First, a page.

Advances in the internet have changed so much about living or working abroad.
My wife, Suzan, and I have seen it happen before our eyes. When we first moved abroad in 2001, “instant” messaging was just taking off. If you could get a decent internet connection (which was a much bigger “if” back then than now) you could type a message to someone and get a reply in just a minute or two…which was pretty much “instant” at the time. It was truly amazing for us and for our family and friends back home.
Since then, VOIP audio and video calls have changed the game again…not to mention online resources for getting news, sharing work, even taking lessons (I’m currently trying to learn how to read music—finally—from an online tutor).
This game changing is taking place in one of my favorite pastimes as well…reading. Back in the day, Suzan and I needed to either bring our books with us or find them in whatever community throughout the Western Hemisphere we found ourselves.
Today, we not only have entire libraries of books at our disposal online, we can read them on any number of portable devices that, compared to hauling physical books around in our suitcases, take up almost no space at all. Even the book Suzan and I wrote last year came out in e-reader version at the same time it appeared in print…with an audio version in just a matter of weeks.
And speaking of audiobooks, they are now widely available and let us listen to our old favorites and new bestsellers while at the same time blocking out distractions in airports and on planes, buses, and during party nights in the village.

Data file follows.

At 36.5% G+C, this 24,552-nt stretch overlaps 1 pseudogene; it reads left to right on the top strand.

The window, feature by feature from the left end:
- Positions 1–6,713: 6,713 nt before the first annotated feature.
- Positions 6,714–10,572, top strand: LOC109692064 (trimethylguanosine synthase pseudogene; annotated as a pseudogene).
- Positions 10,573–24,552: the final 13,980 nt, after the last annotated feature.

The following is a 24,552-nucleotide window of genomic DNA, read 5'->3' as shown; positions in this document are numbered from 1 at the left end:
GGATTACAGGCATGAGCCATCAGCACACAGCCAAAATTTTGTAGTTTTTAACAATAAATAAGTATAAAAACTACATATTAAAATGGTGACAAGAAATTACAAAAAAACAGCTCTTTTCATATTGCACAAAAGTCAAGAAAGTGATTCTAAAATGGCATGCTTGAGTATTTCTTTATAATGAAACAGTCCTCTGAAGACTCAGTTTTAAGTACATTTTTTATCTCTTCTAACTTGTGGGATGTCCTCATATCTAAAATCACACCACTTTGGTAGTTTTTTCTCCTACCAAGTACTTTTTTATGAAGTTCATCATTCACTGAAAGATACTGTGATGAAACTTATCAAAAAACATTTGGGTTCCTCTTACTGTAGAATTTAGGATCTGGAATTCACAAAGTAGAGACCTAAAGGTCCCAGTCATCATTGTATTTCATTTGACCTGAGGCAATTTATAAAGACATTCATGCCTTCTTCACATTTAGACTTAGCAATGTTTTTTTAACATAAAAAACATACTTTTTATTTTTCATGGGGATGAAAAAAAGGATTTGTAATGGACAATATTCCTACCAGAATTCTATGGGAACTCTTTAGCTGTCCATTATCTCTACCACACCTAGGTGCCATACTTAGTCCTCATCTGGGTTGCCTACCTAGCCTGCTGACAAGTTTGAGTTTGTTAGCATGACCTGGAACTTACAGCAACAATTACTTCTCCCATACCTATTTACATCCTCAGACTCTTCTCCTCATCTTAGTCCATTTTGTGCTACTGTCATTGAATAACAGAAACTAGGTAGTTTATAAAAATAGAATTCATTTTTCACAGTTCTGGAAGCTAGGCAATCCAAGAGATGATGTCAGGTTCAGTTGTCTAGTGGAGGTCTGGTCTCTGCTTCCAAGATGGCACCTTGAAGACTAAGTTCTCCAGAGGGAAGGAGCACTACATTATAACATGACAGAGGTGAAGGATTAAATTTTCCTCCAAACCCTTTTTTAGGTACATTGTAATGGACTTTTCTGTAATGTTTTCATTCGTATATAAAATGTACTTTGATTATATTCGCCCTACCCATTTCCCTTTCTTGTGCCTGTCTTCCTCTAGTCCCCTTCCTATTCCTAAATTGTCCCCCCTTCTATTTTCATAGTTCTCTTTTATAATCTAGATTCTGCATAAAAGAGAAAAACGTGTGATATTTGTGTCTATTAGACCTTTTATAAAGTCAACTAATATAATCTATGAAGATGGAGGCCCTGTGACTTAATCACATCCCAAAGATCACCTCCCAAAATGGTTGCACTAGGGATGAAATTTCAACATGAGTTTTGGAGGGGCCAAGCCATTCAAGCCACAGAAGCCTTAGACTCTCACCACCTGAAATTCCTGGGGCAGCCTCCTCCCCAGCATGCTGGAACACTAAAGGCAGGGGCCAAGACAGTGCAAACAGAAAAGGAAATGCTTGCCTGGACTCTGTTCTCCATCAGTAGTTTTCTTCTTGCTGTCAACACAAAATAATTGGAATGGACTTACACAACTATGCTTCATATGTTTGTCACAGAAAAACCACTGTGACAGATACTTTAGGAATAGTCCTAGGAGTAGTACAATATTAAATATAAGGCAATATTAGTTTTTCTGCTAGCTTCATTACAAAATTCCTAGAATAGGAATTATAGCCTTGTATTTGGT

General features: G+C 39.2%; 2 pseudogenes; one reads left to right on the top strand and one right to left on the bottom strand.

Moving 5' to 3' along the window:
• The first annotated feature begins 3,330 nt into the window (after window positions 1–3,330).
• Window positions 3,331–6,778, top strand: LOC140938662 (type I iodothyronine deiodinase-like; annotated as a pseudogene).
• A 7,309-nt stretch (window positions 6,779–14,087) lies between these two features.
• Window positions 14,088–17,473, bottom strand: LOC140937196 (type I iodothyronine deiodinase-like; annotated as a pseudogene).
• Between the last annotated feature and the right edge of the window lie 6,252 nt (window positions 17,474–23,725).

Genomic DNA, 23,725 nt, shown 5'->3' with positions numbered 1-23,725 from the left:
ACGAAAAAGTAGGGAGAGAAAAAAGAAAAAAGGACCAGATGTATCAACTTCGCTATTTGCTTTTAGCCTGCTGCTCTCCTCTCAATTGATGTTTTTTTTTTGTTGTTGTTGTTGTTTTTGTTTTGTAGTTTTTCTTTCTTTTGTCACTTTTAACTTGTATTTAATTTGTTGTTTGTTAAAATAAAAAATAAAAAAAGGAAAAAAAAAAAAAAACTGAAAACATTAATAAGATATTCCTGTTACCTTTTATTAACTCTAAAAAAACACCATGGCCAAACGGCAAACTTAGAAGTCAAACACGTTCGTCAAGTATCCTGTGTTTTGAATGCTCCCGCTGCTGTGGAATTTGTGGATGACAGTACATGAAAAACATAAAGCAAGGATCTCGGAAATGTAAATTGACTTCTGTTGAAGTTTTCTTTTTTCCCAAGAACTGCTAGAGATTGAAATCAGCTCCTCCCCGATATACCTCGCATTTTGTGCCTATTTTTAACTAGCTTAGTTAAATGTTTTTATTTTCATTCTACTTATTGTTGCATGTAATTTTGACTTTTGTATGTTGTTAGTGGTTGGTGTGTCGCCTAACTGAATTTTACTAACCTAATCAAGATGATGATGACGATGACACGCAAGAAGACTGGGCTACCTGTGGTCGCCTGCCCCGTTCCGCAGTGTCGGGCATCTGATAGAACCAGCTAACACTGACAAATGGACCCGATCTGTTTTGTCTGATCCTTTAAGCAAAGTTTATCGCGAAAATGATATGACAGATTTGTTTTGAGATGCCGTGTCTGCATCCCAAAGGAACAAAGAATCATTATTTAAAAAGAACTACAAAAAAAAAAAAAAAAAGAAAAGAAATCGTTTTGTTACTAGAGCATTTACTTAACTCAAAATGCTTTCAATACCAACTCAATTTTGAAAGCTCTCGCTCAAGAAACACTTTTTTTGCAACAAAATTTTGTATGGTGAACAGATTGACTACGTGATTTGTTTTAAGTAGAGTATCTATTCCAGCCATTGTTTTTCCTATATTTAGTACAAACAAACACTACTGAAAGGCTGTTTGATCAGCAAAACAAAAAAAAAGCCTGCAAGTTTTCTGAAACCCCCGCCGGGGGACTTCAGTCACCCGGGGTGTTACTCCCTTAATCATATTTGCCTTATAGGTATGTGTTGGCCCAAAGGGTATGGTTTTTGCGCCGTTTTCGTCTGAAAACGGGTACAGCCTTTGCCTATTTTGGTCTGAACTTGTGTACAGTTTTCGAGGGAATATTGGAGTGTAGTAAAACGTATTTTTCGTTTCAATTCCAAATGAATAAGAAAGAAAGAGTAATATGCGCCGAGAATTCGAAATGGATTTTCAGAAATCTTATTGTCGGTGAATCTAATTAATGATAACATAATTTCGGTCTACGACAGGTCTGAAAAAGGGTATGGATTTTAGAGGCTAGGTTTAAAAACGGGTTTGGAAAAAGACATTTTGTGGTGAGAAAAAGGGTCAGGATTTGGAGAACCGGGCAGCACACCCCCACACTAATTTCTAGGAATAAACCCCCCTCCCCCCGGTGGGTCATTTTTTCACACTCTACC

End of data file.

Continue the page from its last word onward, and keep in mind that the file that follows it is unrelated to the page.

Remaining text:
All this doesn’t mean we’ve given up physical books and magazines…far from it. In fact, actual printed material has become even more valuable to us for a number of reasons.
First, they just make wherever we’re living at the time feel like home. Having an actual, browsable, current issue of a magazine or new book within reach is right up there with a big batch of homemade chili on my homey comfort scale.
Second, when we have finally wrung all the pleasure out of our current batch of physical magazines and books, they can become valued items of trade and gifting. We’ve made more than a few of our expat friends happy by leaving magazines on their coffee tables, and we’ve contributed to local lending libraries of English-language books in expat communities around the world.
As I write this from Cotacachi, Ecuador, I’m looking at a desk shelf lined with some of my favorite books…while at the same time looking forward to starting a new audiobook this evening. Some people think the internet has killed the printed page, but for my money, it has simultaneously expanded my reading options and lightened my travel load.
Not to mention the fact that when we are traveling and exploring new destinations, we can pack what used to be a suitcase full of guidebooks, maps, and location-specific reading on any tablet, smart phone, or laptop we’re carrying. And my music notation lessons—or any other lessons or courses I feel like taking— are with me at all times without taking up any space and weighing absolutely nothing.
My physical books are part of what makes my house a home. My e-books, audiobooks, and e-zines have become essential parts of my travel, learning, and research kit.
For a current or potential expat, especially those far from home and constantly on the move, it’s the best of both literary worlds.
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